The Vela Constellation

Vela is a constellation in the southern sky. Its name is Latin for the sails of a ship, and it was originally part of a larger constellation, the ship Argo Navis, which was later divided into three parts, the others being Carina and Puppis. Vela is bordered by Antlia and Pyxis to the north, Puppis to the northwest, Carina to the south and southwest, and Centaurus to the east. Covering 500 square degrees, it ranks 32nd of the 88 modern constellations in size. The official constellation boundaries, as set by Eugène Delporte in 1930, are defined by a polygon of 14 segments. In the equatorial coordinate system, the right ascension coordinates of these borders lie between  08h 13.3m and  11h 05.5m, while the declination coordinates are between −37.16° and −57.17°.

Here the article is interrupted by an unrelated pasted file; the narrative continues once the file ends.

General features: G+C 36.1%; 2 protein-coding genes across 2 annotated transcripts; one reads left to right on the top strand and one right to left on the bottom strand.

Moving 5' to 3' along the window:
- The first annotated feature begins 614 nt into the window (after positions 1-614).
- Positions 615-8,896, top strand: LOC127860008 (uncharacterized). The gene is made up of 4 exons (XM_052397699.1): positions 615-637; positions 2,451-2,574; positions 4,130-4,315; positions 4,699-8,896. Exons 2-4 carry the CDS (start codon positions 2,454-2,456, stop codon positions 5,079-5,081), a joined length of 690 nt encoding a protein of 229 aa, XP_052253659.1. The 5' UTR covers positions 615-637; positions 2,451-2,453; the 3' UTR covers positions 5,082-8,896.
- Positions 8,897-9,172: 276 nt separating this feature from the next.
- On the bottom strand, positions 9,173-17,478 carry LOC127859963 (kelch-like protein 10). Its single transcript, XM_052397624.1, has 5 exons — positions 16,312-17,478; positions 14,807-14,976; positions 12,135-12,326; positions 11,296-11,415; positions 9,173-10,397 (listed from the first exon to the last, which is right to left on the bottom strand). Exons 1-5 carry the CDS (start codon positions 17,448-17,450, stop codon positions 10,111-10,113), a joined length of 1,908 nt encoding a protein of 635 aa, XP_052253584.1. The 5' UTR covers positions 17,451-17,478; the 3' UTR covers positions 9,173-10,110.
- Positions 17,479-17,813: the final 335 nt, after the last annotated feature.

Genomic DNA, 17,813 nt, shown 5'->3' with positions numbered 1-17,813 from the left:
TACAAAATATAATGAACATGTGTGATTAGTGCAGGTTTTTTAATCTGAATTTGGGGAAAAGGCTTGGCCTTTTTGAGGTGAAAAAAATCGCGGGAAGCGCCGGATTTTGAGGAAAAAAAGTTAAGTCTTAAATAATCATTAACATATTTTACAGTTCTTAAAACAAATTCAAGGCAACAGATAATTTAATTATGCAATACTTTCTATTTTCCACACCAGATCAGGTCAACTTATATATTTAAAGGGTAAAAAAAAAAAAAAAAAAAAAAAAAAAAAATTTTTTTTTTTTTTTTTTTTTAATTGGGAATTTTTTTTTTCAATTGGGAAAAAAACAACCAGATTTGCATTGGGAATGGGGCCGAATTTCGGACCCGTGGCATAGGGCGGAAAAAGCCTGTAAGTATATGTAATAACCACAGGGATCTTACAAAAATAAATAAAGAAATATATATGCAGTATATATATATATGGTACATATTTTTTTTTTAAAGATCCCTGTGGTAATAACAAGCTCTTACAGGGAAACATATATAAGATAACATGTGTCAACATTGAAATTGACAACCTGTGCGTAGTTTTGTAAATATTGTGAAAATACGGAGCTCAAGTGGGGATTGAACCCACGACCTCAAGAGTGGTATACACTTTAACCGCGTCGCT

The brightest star in the constellation, Gamma Velorum, is a complex multiple star system. The brighter component, known as Gamma2 Velorum or Suhail, shines as a blue-white star of apparent magnitude 1.83. It is a spectroscopic binary made up of two very hot blue stars orbiting each other every 78.5 days and separated by somewhere between 0.8 and 1.6 AU. The brighter component is a hot blue main-sequence star of spectral type O7.5 and is around 280,000 times as luminous, is around 30 times as massive and is 17 times the diameter of our Sun with a surface temperature of 35,000 K. The second component is an extremely rare example of hot star known as a Wolf–Rayet star, and is the brightest example in the sky. It has a surface temperature of 57,000 and is around 170,000 times as luminous as our sun, though it radiates most of its energy in the ultraviolet spectrum. Gamma1 is a blue-white star of spectral type B2III and apparent magnitude 4.3. The two pairs are separated by 41 arcseconds. Parallax measurements give a distance of 1,116 light-years, meaning that they are at least 12,000 AU apart. Further afield are 7.3-magnitude Gamma Velorum C and 9.4-magnitude Gamma Velorum D, lying 62 and 93 arcseconds south-southeast from Gamma2. The next brightest star is Delta Velorum or Alsephina, also a multiple star system and one of the brightest eclipsing binaries in the sky. Together with Kappa Velorum or Markeb, Iota Carinae or Aspidiskeand Epsilon Carinae or Avior, it forms the diamond-shaped asterism known as the False Cross—so called because it is sometimes mistaken for the Southern Cross, causing errors in astronavigation. Appearing as a white star of magnitude 1.95, Delta is actually a triple or possibly quintuple star system located around 80 light-years from the Solar System. Delta A has a magnitude of 1.99 and is an eclipsing binary composed of two A-type white stars (Delta Aa and Ab) which orbit each other every 45.2 days and lie 0.5 AU from each other, with a resulting drop in the magnitude of 0.4 when the dimmer one front of the brighter. Delta B is a 5.1 magnitude yellow G-class star of similar dimensions to our sun which ranges between 26 and 72 AU away from the brighter pair, taking 142 years to complete a revolution. Further out still, at a distance of 1700 AU, are two red dwarfs of magnitudes 11 and 13. If they are part of the multiple systems, they take 28000 years to complete an orbit. The orange-hued Lambda Velorum, or Suhail, is the third-brightest star in the constellation. A supergiant of spectral type K4Ib-II, it varies between magnitudes 2.14 and 2.3 and lies 545 light-years distant. It has around 11,000 times the luminosity, 9 to 12 times the mass and 207 times the diameter or our sun.